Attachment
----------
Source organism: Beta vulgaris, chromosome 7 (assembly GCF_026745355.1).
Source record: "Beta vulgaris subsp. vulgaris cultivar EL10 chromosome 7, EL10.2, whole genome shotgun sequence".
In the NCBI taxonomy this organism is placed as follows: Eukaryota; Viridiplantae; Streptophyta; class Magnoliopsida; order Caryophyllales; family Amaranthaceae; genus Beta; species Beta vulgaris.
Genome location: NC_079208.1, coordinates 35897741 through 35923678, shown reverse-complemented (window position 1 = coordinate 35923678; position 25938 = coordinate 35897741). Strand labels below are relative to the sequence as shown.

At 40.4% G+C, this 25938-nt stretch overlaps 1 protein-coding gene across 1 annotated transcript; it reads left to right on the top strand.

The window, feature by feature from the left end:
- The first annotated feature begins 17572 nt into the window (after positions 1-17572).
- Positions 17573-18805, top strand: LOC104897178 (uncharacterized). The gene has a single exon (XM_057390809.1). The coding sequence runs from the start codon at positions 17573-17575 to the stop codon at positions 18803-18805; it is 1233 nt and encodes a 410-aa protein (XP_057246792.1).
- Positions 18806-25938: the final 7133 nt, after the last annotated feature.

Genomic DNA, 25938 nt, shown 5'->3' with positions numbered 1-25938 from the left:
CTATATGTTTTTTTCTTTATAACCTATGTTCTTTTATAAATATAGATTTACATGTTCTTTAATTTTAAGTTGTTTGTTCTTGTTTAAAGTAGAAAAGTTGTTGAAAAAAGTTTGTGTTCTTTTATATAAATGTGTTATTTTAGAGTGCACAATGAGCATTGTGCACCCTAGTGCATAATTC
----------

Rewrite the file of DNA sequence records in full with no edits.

Source organism: Beta vulgaris, chromosome 7 (assembly GCF_026745355.1).
Source record: "Beta vulgaris subsp. vulgaris cultivar EL10 chromosome 7, EL10.2, whole genome shotgun sequence".
In the NCBI taxonomy this organism is placed as follows: Eukaryota; Viridiplantae; Streptophyta; class Magnoliopsida; order Caryophyllales; family Amaranthaceae; genus Beta; species Beta vulgaris.
Genome location: NC_079208.1, coordinates 35897741 through 35923678, shown reverse-complemented (window position 1 = coordinate 35923678; position 25938 = coordinate 35897741). Strand labels below are relative to the sequence as shown.

At 40.4% G+C, this 25938-nt stretch overlaps 1 protein-coding gene across 1 annotated transcript; it reads left to right on the top strand.

The window, feature by feature from the left end:
- The first annotated feature begins 17572 nt into the window (after positions 1-17572).
- Positions 17573-18805, top strand: LOC104897178 (uncharacterized). The gene has a single exon (XM_057390809.1). The coding sequence runs from the start codon at positions 17573-17575 to the stop codon at positions 18803-18805; it is 1233 nt and encodes a 410-aa protein (XP_057246792.1).
- Positions 18806-25938: the final 7133 nt, after the last annotated feature.

Genomic DNA, 25938 nt, shown 5'->3' with positions numbered 1-25938 from the left:
CTATATGTTTTTTTCTTTATAACCTATGTTCTTTTATAAATATAGATTTACATGTTCTTTAATTTTAAGTTGTTTGTTCTTGTTTAAAGTAGAAAAGTTGTTGAAAAAAGTTTGTGTTCTTTTATATAAATGTGTTATTTTAGAGTGCACAATGAGCATTGTGCACCCTAGTGCATAATTC